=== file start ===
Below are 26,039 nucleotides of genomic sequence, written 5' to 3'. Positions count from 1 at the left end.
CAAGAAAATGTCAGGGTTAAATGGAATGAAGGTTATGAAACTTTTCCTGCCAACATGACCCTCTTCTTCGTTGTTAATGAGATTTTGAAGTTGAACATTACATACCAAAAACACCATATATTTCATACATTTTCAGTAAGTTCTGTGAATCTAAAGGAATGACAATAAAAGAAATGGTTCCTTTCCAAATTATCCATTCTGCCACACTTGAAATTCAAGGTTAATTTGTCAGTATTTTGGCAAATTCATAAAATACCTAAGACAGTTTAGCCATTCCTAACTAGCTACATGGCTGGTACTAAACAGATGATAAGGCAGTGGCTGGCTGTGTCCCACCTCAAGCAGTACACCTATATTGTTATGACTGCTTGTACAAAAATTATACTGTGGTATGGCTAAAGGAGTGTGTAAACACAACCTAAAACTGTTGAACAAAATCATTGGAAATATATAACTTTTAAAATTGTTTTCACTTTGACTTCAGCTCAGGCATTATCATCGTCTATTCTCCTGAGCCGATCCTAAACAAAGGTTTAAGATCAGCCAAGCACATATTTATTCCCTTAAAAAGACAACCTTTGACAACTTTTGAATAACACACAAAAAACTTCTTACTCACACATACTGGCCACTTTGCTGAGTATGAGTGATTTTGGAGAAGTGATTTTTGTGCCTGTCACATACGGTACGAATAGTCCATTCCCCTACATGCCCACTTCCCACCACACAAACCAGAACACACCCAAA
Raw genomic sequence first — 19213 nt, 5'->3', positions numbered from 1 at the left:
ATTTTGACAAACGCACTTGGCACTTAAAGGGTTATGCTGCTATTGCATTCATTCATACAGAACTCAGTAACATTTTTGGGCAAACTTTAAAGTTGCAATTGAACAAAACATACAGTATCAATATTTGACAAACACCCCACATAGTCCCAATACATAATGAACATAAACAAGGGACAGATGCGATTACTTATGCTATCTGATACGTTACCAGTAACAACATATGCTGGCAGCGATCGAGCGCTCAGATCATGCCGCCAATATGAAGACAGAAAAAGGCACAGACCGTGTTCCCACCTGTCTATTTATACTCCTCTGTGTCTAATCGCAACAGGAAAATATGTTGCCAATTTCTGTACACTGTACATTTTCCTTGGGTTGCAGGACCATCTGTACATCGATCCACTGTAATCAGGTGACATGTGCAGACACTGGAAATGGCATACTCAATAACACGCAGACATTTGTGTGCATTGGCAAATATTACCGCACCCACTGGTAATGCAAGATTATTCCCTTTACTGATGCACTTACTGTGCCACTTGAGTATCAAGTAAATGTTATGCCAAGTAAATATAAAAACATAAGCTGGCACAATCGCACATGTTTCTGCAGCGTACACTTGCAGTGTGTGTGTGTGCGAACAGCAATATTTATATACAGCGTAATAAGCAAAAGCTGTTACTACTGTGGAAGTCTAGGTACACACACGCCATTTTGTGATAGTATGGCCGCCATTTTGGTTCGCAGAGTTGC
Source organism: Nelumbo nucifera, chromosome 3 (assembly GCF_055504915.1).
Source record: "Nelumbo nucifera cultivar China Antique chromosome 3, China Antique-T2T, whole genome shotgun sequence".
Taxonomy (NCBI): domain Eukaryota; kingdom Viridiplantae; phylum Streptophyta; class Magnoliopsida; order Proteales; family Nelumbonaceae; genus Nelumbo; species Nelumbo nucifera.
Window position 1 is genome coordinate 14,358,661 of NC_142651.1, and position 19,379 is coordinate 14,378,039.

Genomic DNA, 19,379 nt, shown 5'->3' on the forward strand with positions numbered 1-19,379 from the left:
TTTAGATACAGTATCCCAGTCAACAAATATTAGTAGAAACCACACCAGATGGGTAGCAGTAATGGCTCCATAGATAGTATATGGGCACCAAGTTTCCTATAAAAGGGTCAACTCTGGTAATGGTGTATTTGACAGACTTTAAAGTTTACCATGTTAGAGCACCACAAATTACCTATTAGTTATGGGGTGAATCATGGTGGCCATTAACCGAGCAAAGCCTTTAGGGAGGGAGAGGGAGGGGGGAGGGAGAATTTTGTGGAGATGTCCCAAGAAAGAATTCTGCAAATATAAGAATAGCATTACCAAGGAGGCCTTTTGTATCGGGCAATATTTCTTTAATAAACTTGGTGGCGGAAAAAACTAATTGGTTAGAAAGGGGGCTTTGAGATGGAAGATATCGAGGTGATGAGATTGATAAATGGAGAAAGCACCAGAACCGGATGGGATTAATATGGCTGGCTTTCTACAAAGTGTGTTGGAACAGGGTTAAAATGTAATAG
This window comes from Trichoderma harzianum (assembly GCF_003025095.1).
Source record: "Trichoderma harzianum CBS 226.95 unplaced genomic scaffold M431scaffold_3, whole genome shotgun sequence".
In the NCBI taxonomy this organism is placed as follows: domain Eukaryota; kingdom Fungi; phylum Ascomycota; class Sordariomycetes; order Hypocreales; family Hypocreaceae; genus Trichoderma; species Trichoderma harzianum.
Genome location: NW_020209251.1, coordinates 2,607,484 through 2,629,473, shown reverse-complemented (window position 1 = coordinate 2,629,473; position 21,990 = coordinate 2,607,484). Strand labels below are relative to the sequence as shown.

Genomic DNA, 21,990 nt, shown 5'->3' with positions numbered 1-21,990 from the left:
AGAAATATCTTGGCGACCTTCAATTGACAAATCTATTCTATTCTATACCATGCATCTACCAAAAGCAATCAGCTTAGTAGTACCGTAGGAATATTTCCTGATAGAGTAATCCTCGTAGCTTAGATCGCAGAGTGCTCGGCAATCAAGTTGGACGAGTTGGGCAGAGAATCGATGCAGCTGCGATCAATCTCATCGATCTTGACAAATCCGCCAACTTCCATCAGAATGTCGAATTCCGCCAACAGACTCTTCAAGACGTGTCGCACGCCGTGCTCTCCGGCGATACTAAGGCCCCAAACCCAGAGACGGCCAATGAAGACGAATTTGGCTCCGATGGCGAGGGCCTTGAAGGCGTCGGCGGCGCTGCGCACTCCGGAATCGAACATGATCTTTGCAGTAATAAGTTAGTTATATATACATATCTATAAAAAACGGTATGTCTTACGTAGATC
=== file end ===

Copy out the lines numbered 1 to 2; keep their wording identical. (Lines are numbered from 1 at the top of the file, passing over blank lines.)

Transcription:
Below are 26,039 nucleotides of genomic sequence, written 5' to 3'. Positions count from 1 at the left end.
CAAGAAAATGTCAGGGTTAAATGGAATGAAGGTTATGAAACTTTTCCTGCCAACATGACCCTCTTCTTCGTTGTTAATGAGATTTTGAAGTTGAACATTACATACCAAAAACACCATATATTTCATACATTTTCAGTAAGTTCTGTGAATCTAAAGGAATGACAATAAAAGAAATGGTTCCTTTCCAAATTATCCATTCTGCCACACTTGAAATTCAAGGTTAATTTGTCAGTATTTTGGCAAATTCATAAAATACCTAAGACAGTTTAGCCATTCCTAACTAGCTACATGGCTGGTACTAAACAGATGATAAGGCAGTGGCTGGCTGTGTCCCACCTCAAGCAGTACACCTATATTGTTATGACTGCTTGTACAAAAATTATACTGTGGTATGGCTAAAGGAGTGTGTAAACACAACCTAAAACTGTTGAACAAAATCATTGGAAATATATAACTTTTAAAATTGTTTTCACTTTGACTTCAGCTCAGGCATTATCATCGTCTATTCTCCTGAGCCGATCCTAAACAAAGGTTTAAGATCAGCCAAGCACATATTTATTCCCTTAAAAAGACAACCTTTGACAACTTTTGAATAACACACAAAAAACTTCTTACTCACACATACTGGCCACTTTGCTGAGTATGAGTGATTTTGGAGAAGTGATTTTTGTGCCTGTCACATACGGTACGAATAGTCCATTCCCCTACATGCCCACTTCCCACCACACAAACCAGAACACACCCAAA